I had nearly forgotten what a normal winter day is like but got a solid reminder on Monday when the temperature dropped overnight from 40 to 20 degrees by mid-morning. With the cold came the wind, 15 to 20 mph, with gusts up to 30. The cold was bad enough, but the brisk wind cut like a knife at my cheeks and ears. I pulled the parka hood up over my cap and instantly felt better. Up until now, carrying firewood to the house was a breeze, but now Iíve got to bundle up as though it was winter. Iím still not convinced that winter is here to stay. The forecast calls for 40s again by mid-week.
It was far too windy to do much outside today, so I stayed in and did some reading. Itís hard for me to get into a good book when the wind is howling outside. The trees moan in unison as the wind rushes through their branches, causing the huge trunks to sway. The rattle of a loose piece of tin on the old shed and the screech of a branch raking across the metal roof keep me a little on edge. As luck would have it, I was able to find a way to make things a little more peaceful. The Rose Bowl game. It was the perfect distraction. Iíve always had trouble making peace with the wind.
From the window, I watched the grove of cottonwood trees in the meadow sway from side to side. They made it look easy to go along with the wind, performing in gentle rhythm as they moved together. A Red-tailed hawk soared into view just above the tree tops. With outspread wings and fanned tail, she seemed to dance on the wind, rising effortlessly to any height she desired. The wind seemed to be an extension of her. Together they were one.
There were six little English sparrows at the bird feeders at the start of winter. Today I counted 20 in a flock that stayed close together as they ate the cracked corn. There were a couple of times in the past 10 years when one or two would show up, but never this many. They spend the night hidden in a nearby brush pile, but when it gets really cold they find it warmer in the machine shed at night.
Wednesday evening a pair of barred owls sang to each other from up the valley. It was like they were saying farewell to the setting sun, or were they greeting the rising moon? What with the spring-like weather, it wouldnít surprise me if the owls feel like singing some early courtship songs. Their large cousins, the great horned owls, are getting even more serious about courtship, and the female should be on her eggs within a month.
Mating season has begun for foxes and coyotes, and their howls and barking can be heard through the night. The morning sun conjured the first spring song from a Chickadee.
I knew that Saturday was going to be a beautiful day because it started out with a gorgeous sunrise. The chickens took advantage of the sunshine and happily spent the day scratching through dry leaves. The big red rooster crowed loudly on occasion, and his feathers glistened in the warm sun as though it was summer. It may not be summer but it sure doesnít feel like winter.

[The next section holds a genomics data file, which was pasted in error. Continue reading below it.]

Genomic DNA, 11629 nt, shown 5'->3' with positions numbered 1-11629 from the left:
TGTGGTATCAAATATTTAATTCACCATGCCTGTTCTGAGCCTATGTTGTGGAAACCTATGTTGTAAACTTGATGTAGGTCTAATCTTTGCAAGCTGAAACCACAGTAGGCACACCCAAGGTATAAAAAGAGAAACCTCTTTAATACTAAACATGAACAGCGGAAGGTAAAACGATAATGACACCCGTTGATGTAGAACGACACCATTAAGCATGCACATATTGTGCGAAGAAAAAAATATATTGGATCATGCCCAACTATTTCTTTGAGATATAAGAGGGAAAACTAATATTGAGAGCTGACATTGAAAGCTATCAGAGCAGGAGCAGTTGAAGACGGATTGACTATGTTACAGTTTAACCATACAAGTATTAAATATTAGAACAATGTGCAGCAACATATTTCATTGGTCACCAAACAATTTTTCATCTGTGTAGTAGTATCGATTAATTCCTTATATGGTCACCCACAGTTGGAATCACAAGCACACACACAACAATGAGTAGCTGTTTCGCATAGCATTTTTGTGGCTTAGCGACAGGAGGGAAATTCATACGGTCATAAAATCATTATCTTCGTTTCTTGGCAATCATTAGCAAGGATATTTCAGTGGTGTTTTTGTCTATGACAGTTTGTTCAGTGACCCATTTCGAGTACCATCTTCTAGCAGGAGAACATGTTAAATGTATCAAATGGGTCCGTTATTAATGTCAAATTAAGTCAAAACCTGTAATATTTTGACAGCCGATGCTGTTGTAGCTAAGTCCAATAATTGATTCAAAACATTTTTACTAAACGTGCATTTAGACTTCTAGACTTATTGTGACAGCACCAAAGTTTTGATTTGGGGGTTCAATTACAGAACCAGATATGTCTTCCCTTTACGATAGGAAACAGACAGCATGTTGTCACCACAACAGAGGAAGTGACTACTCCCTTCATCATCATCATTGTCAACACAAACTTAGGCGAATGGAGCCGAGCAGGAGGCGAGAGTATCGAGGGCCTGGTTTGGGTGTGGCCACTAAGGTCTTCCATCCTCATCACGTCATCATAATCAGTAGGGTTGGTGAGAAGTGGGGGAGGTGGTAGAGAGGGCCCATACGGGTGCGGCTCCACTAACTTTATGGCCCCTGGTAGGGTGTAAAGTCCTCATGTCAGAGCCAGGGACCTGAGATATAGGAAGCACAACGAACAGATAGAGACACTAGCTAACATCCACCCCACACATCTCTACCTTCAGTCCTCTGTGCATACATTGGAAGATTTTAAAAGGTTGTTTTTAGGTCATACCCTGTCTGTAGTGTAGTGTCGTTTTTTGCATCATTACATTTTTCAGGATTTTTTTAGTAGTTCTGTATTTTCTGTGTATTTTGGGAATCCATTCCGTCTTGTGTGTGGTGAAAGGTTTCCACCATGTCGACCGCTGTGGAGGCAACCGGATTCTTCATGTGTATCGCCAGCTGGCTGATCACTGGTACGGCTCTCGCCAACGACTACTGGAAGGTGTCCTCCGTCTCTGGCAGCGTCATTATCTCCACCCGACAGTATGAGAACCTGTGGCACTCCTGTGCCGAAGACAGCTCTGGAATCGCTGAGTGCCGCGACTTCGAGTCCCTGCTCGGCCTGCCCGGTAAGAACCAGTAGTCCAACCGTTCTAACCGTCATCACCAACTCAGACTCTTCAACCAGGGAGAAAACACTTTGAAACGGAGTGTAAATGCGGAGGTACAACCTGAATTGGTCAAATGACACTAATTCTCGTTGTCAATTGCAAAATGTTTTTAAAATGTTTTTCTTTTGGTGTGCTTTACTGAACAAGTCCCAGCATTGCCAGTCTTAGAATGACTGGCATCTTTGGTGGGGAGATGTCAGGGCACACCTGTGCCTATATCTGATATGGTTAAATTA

No one seems to mind the lack of snow. The warm weather is welcome. Personally, Iím to the point where Iím ready for a little snow, but that means it needs to get a little colder than itís been.
Yes, it was a beautiful day from sun up to sunset, and it was topped off with a brilliant yellow moon that rose in a dark blue horizon. A red fox called from the river valley, and the coyotes wailed their happy songs from the ridge tops. They would do the same even if it was 20 below zero and there were three feet of snow on the ground. A pair of great horned owls sang their love songs from the white pines, and again, I smell the sharp scent of a skunk on the breeze. Spring is here for many who live on the land; their time of new beginnings has begun. Their spring songs plant the seed of promise in my heart, a seed that will grow slowly as the days get longer.
All art ©2013 Organic Valley
Thanks for posting and giving us the chance to respond! Rest assured, we do not use GMOs in our products and have no relationship with Monsanto. There have been some nasty rumors going around after Ronnie Cummins of the OCA wrote an untrue and reckless article about us a year ago. The truth is, we have never supported GMOs, and have been battling this issue for many years now. In fact, when Monsanto first tried to introduce its GMO alfalfa, we helped successfully block its release. Sadly, we were not as fortunate the second time, but assure you that it was not for lack of trying! Since Monsanto's GMO alfalfa has been deregulated (along with several other of their GMO crops), we've been fighting to protect our farmers and consumers with the next best thing: mandatory labeling of GMOs. We believe this is the first step to eliminating GMOs from our food system, by creating consumer awarness and demand for non-GMO products. We're still doing what we've always done (which does include "surrendering" to Monsanto).